As World Routes heads to Chengdu in September, OAG takes a timely look at where China’s international capacity is headed.
Historically the Chinese domestic market has dwarfed international services but the balance is shifting. In 2016, for the first time, international capacity to and from China is growing at a faster rate than domestic capacity, with carriers adding 19m extra seats, compared to 13m extra domestic seats.
With carriers now operating over 1,000 airport pairs, the arrival of new generation, more efficient aircraft has allowed secondary Chinese cities to secure international services. Whilst Asia still represents the biggest market for China’s international flows, other parts of the world have seen considerable growth in new routes and capacity, particularly between China and the Southwest Pacific and North America. In both these markets it’s evident that Chinese carriers are ‘punching above their weight’ by operating more than 50% of capacity.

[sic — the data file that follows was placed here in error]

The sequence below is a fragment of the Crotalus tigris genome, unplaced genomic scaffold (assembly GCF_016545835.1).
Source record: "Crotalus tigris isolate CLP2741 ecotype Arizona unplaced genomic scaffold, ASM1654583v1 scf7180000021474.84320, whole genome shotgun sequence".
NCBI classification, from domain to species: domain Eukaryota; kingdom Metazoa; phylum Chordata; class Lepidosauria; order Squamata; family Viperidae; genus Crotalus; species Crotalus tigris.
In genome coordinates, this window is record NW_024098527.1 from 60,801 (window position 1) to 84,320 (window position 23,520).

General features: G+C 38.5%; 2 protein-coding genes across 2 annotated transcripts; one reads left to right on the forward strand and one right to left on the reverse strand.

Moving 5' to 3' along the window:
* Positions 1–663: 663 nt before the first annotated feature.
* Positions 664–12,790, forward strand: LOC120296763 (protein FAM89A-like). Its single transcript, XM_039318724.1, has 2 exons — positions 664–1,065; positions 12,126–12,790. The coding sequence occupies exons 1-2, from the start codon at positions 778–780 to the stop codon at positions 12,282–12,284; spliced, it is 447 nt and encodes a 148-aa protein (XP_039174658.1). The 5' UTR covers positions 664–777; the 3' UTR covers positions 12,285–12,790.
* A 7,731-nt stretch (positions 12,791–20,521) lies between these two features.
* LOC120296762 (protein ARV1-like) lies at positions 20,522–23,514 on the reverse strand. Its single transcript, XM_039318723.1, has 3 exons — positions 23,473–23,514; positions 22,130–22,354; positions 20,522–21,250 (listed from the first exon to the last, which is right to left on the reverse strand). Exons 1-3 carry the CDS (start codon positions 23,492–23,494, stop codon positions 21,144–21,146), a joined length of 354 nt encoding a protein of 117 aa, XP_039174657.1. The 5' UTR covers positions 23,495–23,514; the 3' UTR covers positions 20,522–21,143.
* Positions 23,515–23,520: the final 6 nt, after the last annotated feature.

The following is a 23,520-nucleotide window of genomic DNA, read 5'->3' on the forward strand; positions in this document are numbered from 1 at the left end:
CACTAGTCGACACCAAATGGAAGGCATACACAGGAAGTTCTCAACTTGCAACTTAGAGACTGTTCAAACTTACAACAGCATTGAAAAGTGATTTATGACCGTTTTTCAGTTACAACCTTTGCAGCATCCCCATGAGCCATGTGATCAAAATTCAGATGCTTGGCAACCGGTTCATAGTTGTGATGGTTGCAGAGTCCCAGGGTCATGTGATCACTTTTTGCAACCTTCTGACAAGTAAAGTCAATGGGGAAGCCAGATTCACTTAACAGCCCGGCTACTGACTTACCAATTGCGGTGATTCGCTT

To some extent this is being driven by the Chinese government’s one airline, one route policy driving Chinese carriers to claim routes as theirs. Given the strength of market demand, this is not necessarily a problem.
Our analysis also shows that there are still markets which offer considerable potential such as China-Africa, where there is a considerable indirect market. There are still many cities in China with large populations that as yet have no international air services. We also explore the development of China’s four largest carriers and consider what might be next for them.
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